Arroyo High School students reflect on their life experiences to cast a bright light on the different Americas of our time

May 2021

Dear Friends and Colleagues,

On April 14th juniors of the Arroyo High School Future Leaders of Social Change Small Learning Community presented their virtual Town Hall inspired by their learning of the Universal Declaration of Human Rights (UDHR).  The theme of their Town Hall is “The America I Know.”  The student moderating the Town Hall explained, “While we may all be Americans, we all live in different Americas.”

I hope you’ll take some time to watch this video of the Town Hall. I found, as I hope you will, too, that each of the segments brings attention to one or more aspects of the challenges that these beautiful youth face. To me, these challenges are like those being faced by people of all ages across the country, and which we see before us every day in the news, whether because of skin color, religion, gender, gender identity, age, or insecurity about our self-worth. For example, Town Hall participant Nia Naidu spoke on, “Being a Black Woman in America.” Since watching this piece, I continually reflect on Nia’s plaintive request, “I want to know what it feels like to not be different!”

I asked the students if we at TWAICB could present their stories as a way to compel deeper thinking about the issues they raise, as well as to provoke reflective discussion to consider how to better address these issues in our immediate communities. They approved this request and noted that they wanted to do this presentation as their way of speaking up, so as to implore others to care and take action.

The following are questions we have sent to the students and their teacher to consider for their own follow-up to the Town Hall, and which we will be discussing with the students directly. Consider these as possible discussion topics in your family, friend, classroom or other community circles as a way to reflect on our own ways of relating to others different from us, and how we can be part of shifting our narratives and those of others to embrace rather than fear differences, as well as to embrace our fragile human-ness.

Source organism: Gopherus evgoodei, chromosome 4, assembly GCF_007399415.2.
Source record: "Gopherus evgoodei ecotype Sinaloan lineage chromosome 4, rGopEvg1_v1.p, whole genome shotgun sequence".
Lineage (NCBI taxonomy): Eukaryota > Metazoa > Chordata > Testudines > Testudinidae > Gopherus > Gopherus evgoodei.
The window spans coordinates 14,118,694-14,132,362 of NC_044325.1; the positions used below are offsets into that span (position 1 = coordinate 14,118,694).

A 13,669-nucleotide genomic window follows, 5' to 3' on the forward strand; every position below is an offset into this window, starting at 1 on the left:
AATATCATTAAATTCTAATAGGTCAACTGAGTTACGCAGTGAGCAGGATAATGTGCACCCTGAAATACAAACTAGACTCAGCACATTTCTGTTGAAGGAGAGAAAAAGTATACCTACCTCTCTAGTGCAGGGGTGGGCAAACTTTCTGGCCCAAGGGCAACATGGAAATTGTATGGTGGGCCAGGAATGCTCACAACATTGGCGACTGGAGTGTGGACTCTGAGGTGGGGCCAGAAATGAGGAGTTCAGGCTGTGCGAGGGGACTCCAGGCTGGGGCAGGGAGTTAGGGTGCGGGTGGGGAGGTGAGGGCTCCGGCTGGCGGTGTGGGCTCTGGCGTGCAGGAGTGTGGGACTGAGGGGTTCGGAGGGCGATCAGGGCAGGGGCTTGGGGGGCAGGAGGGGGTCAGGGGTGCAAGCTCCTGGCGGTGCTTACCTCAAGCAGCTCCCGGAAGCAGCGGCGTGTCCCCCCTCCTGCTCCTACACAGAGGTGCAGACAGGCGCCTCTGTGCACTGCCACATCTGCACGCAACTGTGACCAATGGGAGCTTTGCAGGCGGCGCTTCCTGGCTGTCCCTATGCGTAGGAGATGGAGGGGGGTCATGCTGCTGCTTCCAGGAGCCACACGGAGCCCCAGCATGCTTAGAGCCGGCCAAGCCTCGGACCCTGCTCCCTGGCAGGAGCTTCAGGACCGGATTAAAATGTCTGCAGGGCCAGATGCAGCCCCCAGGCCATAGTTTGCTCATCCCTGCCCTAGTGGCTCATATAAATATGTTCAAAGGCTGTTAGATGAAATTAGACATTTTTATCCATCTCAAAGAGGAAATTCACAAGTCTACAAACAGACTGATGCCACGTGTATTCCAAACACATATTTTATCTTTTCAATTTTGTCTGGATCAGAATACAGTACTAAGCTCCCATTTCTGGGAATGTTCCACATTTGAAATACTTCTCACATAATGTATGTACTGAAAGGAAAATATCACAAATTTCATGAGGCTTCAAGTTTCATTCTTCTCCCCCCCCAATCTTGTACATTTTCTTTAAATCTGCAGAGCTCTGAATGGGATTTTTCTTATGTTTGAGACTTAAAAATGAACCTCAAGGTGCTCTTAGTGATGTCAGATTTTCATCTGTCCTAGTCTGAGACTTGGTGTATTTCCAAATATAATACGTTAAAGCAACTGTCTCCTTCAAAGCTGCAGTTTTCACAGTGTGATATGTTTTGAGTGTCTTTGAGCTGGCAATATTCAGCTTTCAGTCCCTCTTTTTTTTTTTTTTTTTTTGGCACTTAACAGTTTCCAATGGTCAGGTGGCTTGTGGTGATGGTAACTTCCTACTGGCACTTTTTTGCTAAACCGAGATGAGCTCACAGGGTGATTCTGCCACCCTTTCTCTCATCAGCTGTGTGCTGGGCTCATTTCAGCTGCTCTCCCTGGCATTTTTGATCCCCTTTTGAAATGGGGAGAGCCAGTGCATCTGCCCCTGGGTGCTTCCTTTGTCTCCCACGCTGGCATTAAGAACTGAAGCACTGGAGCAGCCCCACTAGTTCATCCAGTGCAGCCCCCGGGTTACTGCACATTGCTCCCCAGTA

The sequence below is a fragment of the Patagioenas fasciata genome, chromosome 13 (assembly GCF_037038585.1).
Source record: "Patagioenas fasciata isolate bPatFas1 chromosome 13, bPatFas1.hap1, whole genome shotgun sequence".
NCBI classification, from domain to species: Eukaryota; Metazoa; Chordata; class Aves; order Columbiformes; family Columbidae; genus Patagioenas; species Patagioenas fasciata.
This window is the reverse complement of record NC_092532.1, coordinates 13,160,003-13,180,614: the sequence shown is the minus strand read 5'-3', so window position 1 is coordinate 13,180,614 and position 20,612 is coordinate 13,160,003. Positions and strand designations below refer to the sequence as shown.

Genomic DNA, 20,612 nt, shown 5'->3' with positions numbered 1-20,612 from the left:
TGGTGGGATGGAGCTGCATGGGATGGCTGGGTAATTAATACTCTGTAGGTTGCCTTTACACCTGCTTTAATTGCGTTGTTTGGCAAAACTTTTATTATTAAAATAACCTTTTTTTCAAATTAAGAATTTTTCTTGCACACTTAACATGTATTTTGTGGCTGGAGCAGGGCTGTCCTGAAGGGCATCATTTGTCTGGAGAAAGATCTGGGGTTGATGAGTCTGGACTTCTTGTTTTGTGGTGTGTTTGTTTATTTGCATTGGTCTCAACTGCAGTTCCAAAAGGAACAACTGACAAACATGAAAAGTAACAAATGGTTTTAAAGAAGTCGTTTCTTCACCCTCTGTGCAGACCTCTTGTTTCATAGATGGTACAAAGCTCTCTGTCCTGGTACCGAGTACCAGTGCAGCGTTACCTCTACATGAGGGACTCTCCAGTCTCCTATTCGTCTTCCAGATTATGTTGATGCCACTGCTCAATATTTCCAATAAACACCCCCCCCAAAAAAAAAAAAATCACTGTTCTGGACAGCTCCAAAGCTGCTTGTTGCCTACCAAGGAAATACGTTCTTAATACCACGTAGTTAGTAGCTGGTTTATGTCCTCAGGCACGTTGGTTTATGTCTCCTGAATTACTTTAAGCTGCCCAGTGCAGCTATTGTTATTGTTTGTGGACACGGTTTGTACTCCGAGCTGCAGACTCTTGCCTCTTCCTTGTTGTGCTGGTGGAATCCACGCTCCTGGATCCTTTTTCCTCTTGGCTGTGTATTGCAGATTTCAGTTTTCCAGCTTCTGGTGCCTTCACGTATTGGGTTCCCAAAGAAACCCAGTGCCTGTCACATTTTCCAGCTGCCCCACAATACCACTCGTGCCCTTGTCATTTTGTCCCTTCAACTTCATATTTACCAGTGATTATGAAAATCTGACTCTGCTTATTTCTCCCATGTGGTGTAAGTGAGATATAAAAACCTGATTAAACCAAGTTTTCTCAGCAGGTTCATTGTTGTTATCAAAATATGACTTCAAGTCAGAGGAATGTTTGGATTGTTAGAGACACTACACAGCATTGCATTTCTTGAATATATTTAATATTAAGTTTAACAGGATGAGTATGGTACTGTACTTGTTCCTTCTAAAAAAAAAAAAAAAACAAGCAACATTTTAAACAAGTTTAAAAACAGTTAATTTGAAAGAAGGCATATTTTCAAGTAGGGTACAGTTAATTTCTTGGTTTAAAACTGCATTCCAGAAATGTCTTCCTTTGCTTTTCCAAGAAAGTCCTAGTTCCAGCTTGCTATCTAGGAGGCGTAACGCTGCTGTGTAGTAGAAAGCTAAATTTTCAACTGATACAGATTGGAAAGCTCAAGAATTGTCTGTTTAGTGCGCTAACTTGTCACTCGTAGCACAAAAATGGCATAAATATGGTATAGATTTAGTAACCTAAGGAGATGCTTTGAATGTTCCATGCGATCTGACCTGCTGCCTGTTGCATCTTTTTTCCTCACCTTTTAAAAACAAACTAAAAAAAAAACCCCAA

1. Questions to Consider written on chalk board with question markWhat are major influences today, such as aspects of social media, peer pressure, books or other types communication that affect how you react to people different from you?
    • What information and/or experiences have most influenced you to value people who look or act differently than you?
    • What information and/or experiences have most influenced you to be fearful of others who look or act differently than you?
  2. What are the possible factors that would cause people to fear others because of their sexual identity?
    • How does a better understanding of these factors help us consider ways to communicate with others to help influence a shift from fear to acceptance?
  3. What are messages that ought to be communicated to foster valuing of differences rather than fearing differences?
  4. What are possible vehicles to communicate these messages within the school community?
  5. What are possible vehicles to communicate these messages to the greater public?
  6. What are possible ways, even with the challenges presented by COVID, to encourage more interactive discussions about the issues raised in each segment of the Town Hall?
  7. What is one small action any one person could take based on the discussion of these questions?

From the very start of TWAICB, the participating youth have been the inspiration to care more deeply about striving to make the UDHR Articles a reality for all people. When I asked Nia what about the UDHR prompted her to create her segment, she said, “After learning about the UDHR, I wondered if it was still relevant given that we don’t really experience any of it.” I remain hopeful that thanks to Nia, her classmates, and all of you reading this, we can continue, through our social justice advocacy, our civic engagement and care for each other as human beings, to work to meet the standards called for by the UDHR.

With appreciation and best regards,
Sandy Sohcot, Director

Featured Resources

Connecting to the themes presented in this newsletter, here are some additional resources.

Using the UDHR to Guide Positive Community Action | In early 2018 we published If You Get Confused, Listen to the Music Play, to offer perspective on how to focus on positive action even amid worrisome news.
Read more…

Part of furthering human rights and pursuing social justice is navigating complex and nuanced subjects. Social issues are multilayered and connect to deeply held beliefs and ideas, often generating strong emotions.
Read more…